3 – Edit the Windows bootloader from within the existing Windows installation to recongize the VHD as an OS:

Open an Elevated Command Prompt

bcdedit /copy {current} /d "Name You Want To Appear Windows Boot Manager"

A long number is generated and displayed. Copy the long number {CLSID} and use it in the following commands:

bcdedit /set {CLSID} device vhd=[C:]\Windows7.vhd
bcdedit /set {CLSID} osdevice vhd=[C:]\Windows7.vhd
bcdedit /set {CLSID} detecthal on

Edit the Boot Loader Timeout (if you want to):

bcdedit /timeout 45

Reboot. Select the new virtual disk from the boot menu. It will finish a new installation of Windows. Run the support media again.


Edit an Existing WIM

Open the Deployment Tools Command Prompt, Elevated

Browse to the appropriate version of ImageX you need.

Either: cd C:\Program Files\Windows AIK\Tools\

x86, amd64, ia64

Run the following command:

(Read Only)

imagex.exe /mount c:\winnamehere.wim 1 c:\mountlocationhere


imagex.exe /mountrw c:\wimnamehere.wim 1 c:\mountlocationhere

(Note: The “1” is the image’s index number, in case you have appended multiple WIMs to a single file.)

When done, unmount the WIM:

imagex.exe /unmount /commit /c:\mountlocationhere

Microsoft’s Technet Library:

Windows 7 x64 – Service Pack 1 – Fatal Error C0000034

2011-03-10 – Windows 7 x64 fails to reboot after installing Service Pack 1 from Windows Updates.

You will get something similar to this:

Fatal Error C0000034 applying update operation (Update 282 of 103814)

Which details from the Windows Log are:



Object Name not found.



Option 1 – Manually Edit the Pending.xml To Continue SP1 Installation/Revert

1 – Reboot your PC while it is trying to start up.

 2 – Select “Launch Start-Up Repair (Recommended)”

3 – Click Cancel

4 – At the prompt screen displaying “Startup Repair cannot repair this computer automatically”, click “Don’t Send” button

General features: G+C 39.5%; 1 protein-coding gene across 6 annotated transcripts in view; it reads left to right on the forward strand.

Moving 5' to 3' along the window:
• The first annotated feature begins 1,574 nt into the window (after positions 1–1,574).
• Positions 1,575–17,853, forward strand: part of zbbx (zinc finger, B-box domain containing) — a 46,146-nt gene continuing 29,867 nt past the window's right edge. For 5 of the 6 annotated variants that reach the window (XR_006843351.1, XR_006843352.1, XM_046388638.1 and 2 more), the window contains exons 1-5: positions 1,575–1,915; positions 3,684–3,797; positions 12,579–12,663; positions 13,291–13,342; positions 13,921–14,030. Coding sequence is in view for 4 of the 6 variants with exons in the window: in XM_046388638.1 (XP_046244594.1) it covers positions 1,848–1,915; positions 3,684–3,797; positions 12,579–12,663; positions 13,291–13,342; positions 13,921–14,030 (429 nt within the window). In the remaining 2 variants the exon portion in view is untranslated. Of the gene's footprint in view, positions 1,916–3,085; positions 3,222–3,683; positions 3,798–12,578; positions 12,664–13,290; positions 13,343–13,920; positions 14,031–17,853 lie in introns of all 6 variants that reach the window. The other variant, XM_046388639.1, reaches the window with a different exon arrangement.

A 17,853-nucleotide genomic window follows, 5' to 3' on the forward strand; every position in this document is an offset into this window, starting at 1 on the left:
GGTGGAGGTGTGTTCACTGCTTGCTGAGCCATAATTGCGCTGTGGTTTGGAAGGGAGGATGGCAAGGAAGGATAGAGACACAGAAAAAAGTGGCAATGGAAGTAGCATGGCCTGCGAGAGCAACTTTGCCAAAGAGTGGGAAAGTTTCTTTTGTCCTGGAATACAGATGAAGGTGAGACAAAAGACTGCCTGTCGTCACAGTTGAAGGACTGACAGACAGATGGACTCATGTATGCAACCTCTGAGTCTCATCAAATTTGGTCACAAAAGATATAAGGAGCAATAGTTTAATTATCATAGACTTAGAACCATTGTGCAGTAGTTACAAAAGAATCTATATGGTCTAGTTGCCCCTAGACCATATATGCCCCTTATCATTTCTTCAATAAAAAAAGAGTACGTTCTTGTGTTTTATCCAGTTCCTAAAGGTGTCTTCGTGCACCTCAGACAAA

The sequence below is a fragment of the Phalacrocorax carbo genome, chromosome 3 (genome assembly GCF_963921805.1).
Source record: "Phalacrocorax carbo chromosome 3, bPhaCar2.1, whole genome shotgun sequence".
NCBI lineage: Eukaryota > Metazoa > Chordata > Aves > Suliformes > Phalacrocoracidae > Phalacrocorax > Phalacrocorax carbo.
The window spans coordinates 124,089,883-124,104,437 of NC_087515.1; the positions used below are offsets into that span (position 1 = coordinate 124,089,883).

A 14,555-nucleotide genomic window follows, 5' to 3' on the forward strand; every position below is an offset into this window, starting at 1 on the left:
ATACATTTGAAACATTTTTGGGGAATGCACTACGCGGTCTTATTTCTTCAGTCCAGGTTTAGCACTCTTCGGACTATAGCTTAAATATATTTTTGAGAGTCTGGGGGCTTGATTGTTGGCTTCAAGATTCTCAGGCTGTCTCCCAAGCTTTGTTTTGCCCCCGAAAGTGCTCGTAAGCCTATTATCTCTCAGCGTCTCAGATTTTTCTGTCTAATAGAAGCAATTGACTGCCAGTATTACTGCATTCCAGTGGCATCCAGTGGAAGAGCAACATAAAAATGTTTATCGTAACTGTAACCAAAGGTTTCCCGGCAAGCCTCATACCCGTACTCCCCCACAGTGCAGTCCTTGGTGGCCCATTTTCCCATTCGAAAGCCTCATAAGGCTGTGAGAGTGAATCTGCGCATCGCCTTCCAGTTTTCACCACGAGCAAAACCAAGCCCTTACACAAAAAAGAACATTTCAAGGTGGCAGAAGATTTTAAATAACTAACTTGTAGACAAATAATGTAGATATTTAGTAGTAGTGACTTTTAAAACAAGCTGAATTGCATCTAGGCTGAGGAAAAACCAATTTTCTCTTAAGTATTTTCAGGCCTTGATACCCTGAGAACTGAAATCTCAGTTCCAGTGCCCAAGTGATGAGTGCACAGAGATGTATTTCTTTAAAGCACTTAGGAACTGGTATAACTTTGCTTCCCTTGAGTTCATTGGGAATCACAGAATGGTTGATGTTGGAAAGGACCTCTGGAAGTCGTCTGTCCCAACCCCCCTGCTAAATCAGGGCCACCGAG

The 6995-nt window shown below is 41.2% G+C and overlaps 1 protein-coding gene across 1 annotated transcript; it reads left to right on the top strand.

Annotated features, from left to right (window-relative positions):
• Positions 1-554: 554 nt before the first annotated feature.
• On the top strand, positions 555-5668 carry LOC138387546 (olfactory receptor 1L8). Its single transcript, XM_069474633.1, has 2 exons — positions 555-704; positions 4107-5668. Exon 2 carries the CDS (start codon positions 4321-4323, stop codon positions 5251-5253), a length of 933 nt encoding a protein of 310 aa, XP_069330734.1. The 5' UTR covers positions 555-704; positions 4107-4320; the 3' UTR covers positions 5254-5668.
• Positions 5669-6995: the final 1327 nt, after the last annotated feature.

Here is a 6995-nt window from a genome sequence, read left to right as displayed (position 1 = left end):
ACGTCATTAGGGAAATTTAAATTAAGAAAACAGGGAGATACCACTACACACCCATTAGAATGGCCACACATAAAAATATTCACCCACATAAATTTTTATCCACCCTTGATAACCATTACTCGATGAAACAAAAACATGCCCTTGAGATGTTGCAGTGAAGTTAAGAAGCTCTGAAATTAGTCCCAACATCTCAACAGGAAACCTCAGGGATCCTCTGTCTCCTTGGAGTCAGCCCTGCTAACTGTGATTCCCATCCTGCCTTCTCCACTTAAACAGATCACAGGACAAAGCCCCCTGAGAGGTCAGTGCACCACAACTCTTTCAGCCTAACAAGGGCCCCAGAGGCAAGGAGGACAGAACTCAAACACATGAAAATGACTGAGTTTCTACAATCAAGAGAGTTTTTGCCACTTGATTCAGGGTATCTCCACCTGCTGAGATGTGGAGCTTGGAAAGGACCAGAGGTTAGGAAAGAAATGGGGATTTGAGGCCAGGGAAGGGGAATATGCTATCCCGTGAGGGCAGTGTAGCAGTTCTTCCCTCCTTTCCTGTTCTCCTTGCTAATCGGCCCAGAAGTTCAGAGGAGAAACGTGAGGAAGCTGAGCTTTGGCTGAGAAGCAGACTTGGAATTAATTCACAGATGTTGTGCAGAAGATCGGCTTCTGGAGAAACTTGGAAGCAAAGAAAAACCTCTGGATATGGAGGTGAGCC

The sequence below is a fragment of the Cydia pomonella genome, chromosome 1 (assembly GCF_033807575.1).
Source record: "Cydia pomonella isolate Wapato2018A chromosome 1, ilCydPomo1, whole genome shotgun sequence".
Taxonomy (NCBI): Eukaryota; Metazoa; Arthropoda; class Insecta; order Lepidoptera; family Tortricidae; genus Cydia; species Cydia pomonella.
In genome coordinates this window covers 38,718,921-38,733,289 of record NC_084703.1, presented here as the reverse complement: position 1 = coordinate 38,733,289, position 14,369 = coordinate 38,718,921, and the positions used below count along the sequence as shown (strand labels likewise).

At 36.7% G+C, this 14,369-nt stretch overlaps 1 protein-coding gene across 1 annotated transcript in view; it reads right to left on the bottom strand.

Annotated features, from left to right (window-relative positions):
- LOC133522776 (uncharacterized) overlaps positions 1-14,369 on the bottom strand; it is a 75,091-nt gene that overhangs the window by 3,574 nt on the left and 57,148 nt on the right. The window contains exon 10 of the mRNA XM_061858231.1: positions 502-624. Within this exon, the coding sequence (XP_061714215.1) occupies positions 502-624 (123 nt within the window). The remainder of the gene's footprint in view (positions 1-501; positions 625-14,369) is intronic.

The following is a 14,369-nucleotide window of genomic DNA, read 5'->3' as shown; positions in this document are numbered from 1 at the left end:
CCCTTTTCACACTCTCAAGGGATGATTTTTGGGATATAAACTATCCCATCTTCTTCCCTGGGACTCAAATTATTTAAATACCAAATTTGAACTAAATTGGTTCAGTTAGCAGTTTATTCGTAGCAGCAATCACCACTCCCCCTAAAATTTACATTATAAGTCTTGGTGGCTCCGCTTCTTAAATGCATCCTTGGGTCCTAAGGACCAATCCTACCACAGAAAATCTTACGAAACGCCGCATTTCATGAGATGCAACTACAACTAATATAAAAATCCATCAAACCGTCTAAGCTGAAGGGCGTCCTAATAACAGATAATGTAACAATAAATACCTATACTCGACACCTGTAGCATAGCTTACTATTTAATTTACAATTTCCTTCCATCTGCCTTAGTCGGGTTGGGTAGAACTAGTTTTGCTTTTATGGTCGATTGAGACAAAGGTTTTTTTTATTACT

5 – Click “View advanced options for recovery and support”

6 – A new window opens. Select “Command Prompt” at the bottom of the list

7 – A Command Prompt window opens. Enter %windir%\system32\notepad.exe (notepad.exe should also work)

8 – Notepad opens. Select: File > Open

Note: Change your view from “Text Documents (*.txt)” to “All Files (*.*)”

9 – Navigate to: C:\Windows\winsxs\

Note: If you have Windows installed on a different drive letter, browse to that letter instead of (C:).

10 – Find the file called “Pending.xml”. Duplicate the file (Copy/Paste)

11 – Open the original Pending.xml with Notepad.

Note: This will take a while. The document is very large.

12 – We will now search for a specific string. Press CTRL +F, and search for:


13 – Delete the following:

<DeleteFile path=”\SystemRoot\WinSxS\FileMaps\_0000000000000000.cdf-ms”/>
<MoveFile source=”\SystemRoot\WinSxS\Temp\PendingRenames\e56db1db48d4cb0199440000b01de419._0000000000000000.cdf-ms” destination=”\SystemRoot\WinSxS\FileMaps\_0000000000000000.cdf-ms”/>

Note: You may or may not have all of these sections. Delete what does appear from the text above.

15 – Save the changes to Pending.xml. Exit Notepad

16 – Exit the Startup Repair and reboot the PC. Depending on how far the installation was along during the Service Pack, it will either complete the installation or revert back to pre-SP1.

Option 2 – Revert The System back to RTM instead of Installing SP1:

1 – Reboot your PC while it is trying to start up.

 2 – Select “Launch Start-Up Repair (Recommended)”

3 – Click Cancel

4 – At the prompt screen displaying “Startup Repair cannot repair this computer automatically”, click “Don’t Send” button

5 – Click “View advanced options for recovery and support”

6 – A new window opens. Select “Command Prompt” at the bottom of the list

7 – A Command Prompt window opens. Enter:
DISM /image:C:\ /cleanup-image /revertpendingactions

This wipes out any pending changes that the Service Pack was applying to the Windows 7 image on the disk.


Props to the Internet: